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Is Noah's Ark Really a True Story?

Is Noah's Ark A True StoryA number of Christians, pastors, and good friends I've had over the years maintain to this day that Noah's Ark is literally a true story.  And some would say that Noah's Ark also holds an important place in the overall Christian theological context - whether it be to maintain the claim of inerrancy of the Bible, Christ's lineage, or the age and history of the Earth.  Because of that, I wrote this review to help others who may be looking for a real discussion on the topic.  To be fair up front to you reading this, this post is not a fundamentalist defense of Noah's Ark as a literal story, so if you're not ready for anything but a confirmation of what you already believe to be a fact, then you may want to stop reading now - because I ultimately conclude and that you can remain a spiritual person, and a Christian, but not derive modern genealogy or science from this story.  And I also suggest that children shouldn't be taught that Noah's Ark is a true and literal story...  But I do conclude that there is a great wisdom in this story worth understanding, as I think was the entire point to the Jews who wrote it.  And it also provides some amazing literary study.  Also, If you can enlighten this topic further (wiki style) feel free to send me an email, or use the form below, or facebook or Google + and I will add the most exceptional comments directly into the bottom of this post to round out the topic

Ever since I was a young kid in bible study class I wondered if the story of Noah's Ark could be true.  When the other kids would ask simple questions and be satisfied with simple answers, I would be the kid asking doozies which would annoy and frustrate the teachers and other students...(and I suppose nothing has changed ;-)  When I would ask those whoppers, the teachers would usually answer that "we just have to have faith" or that "anything is possible with God."  Or maybe, "who are we to doubt what God can do if he had the power to create the entire universe?"  And I understand those answers, especially given to a young kid, as they are usually sufficient to shut down the conversation long enough to let someone else deal with them later - but they never did stop me from wondering...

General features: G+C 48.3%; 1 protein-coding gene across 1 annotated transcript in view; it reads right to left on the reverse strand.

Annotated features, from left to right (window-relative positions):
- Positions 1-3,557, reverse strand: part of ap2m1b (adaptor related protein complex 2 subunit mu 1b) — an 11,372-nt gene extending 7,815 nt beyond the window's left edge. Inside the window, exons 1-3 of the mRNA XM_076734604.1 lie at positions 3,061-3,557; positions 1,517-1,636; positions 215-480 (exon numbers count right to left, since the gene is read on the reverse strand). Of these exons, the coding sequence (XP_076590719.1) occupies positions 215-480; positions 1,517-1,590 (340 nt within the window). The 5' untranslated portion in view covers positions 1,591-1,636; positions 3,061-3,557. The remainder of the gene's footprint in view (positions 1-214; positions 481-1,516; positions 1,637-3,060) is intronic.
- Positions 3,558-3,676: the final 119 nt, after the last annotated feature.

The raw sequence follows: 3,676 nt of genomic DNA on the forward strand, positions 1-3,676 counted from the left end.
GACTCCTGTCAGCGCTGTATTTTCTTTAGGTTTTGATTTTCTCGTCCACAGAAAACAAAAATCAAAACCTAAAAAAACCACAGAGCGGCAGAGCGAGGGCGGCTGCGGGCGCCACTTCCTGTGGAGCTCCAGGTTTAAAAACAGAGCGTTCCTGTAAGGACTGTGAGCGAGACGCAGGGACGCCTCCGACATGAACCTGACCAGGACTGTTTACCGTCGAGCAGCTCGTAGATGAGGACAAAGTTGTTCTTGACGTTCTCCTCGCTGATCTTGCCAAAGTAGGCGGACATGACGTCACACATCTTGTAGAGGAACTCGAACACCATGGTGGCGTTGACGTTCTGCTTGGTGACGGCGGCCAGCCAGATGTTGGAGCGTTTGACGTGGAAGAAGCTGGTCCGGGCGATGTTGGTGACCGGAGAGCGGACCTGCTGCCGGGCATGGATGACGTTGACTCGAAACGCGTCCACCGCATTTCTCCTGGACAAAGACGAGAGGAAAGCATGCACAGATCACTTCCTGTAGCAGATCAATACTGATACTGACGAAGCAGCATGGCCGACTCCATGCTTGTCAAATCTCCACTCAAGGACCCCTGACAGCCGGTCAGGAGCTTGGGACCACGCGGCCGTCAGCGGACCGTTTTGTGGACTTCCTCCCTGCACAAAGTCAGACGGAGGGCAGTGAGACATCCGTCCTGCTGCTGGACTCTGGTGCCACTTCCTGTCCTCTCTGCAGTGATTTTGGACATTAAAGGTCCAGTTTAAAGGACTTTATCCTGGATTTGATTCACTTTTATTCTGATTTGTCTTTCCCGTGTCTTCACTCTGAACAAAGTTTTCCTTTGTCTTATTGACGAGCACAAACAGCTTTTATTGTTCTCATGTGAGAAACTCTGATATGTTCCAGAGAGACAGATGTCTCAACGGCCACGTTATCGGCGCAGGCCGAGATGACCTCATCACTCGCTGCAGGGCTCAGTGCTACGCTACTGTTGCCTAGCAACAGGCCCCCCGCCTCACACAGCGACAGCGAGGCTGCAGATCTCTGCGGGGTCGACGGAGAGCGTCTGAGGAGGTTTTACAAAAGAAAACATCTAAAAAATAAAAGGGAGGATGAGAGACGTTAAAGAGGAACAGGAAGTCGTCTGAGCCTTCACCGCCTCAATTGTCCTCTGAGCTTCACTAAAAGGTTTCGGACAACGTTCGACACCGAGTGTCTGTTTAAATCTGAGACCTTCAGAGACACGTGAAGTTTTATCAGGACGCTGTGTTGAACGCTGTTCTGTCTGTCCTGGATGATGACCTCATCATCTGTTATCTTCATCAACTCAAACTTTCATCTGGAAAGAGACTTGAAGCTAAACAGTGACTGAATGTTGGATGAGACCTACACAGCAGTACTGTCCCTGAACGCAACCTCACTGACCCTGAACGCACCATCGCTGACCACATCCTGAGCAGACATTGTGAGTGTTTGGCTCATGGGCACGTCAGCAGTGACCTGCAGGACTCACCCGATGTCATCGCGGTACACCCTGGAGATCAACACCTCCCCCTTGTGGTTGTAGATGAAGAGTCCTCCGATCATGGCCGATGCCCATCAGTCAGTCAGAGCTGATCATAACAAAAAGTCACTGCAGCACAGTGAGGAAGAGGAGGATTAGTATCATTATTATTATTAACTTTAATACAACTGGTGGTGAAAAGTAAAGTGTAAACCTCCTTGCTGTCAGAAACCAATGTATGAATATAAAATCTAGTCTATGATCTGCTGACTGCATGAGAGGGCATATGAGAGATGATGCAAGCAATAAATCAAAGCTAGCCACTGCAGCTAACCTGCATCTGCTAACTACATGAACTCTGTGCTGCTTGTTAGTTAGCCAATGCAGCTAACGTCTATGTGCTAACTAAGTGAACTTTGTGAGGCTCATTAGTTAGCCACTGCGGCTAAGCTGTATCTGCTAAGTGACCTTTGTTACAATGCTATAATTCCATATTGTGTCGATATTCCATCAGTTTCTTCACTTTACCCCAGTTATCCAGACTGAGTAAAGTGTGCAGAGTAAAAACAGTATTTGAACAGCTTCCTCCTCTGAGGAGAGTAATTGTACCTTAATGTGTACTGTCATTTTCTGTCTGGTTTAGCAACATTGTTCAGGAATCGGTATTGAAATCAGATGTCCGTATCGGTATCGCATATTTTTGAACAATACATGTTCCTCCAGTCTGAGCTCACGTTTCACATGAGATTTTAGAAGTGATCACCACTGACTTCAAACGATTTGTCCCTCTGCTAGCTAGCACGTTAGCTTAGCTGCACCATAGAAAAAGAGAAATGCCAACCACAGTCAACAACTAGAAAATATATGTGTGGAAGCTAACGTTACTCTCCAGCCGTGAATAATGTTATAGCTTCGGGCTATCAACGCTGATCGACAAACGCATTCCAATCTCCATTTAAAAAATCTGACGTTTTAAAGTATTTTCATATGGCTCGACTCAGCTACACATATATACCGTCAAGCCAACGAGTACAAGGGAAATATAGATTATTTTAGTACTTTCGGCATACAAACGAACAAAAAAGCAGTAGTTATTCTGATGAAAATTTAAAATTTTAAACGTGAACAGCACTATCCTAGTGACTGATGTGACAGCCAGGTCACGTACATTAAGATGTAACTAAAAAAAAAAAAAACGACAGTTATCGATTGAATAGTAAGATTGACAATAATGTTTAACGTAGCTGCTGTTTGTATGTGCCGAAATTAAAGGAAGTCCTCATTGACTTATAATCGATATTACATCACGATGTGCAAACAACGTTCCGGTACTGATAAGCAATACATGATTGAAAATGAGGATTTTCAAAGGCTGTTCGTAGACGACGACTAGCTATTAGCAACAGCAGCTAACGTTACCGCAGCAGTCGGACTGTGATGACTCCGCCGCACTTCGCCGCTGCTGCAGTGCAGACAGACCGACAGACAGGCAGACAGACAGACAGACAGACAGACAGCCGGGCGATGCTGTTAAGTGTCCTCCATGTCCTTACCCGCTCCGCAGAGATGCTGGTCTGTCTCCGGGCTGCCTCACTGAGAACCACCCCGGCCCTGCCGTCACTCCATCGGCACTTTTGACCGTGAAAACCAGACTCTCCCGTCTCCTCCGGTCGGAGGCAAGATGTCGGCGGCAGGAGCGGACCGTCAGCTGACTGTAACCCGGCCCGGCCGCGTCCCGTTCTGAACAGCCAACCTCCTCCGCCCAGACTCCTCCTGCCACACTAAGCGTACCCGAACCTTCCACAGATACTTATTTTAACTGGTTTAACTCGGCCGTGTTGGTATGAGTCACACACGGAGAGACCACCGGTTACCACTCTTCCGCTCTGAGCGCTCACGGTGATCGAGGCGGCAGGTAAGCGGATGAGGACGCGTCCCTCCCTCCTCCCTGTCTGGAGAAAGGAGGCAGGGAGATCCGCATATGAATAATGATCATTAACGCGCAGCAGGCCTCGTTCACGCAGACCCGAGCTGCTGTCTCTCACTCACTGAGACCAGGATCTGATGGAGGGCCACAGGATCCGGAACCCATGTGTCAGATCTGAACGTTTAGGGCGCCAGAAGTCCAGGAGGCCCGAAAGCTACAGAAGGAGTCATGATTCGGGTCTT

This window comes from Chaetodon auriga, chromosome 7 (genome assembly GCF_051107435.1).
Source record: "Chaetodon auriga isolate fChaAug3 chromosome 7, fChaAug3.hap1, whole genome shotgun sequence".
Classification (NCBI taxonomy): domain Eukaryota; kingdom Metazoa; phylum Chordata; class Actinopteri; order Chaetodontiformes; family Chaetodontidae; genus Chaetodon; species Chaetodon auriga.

As I got older the Noah story continued to intrigue me, because now I was reading more advanced books and gaining a better understanding of science, which made the story even more incredible.  I was also asking ordained and educated priests and pastors about it now, as opposed to untrained mom's teaching bible studies (no offense untrained mom's out there) but I still wasn't getting any better answers.  In fact, I was getting these same canned answers from when I was a child, or worse, I was getting even more vanilla answers from the trained folks - such as "whether it's real or figurative doesn't matter" or "no matter how much we learn there will still remain mysteries which we must just accept."  And while I certainly accept that latter statement in general, I only accept it in cases where collective research has led me to agree that no sufficient answer currently exists.


I continued to study the subject looking for answers, but instead found lots of published objections to the story that were even more in depth than my own had been, such as "if the world was covered by water above the height of Mt. Everest, how did Noah and the animals survive at that altitude?"  But then I would find other people who would simply ignore the science and contend that those mountains didn't exist 5000 years ago...or that God gave Noah and the animals special ability to withstand the sub-zero temperatures and low oxygen levels at that height.  So basically any scientific argument became futile in the face of the rebuttal of "what's not possible with an all-powerful God?"

But then I found a lead which would change the game.  I came across a number of differing flood stories from cultures which were older than the Semitic cultures of Noah's writing.  I found that in some cases, these older stories had verbatim language and story lines to Noah's Ark, and the primary difference in them was how God's purpose in the event was portrayed, depending on the culture that the story was maintained within.  I began to ask some Ph.D pastors about this, but again, they would only grab hold to the fact that these similar ANE stories only serve to prove that a flood must have actually happened!  And that we couldn't know for sure that all of these other stories weren't actually copies of the Noah account (more on that here).  And while I could certainly agree that localized floods and a person named Noah were possibly real, what of the entire theological context built around them?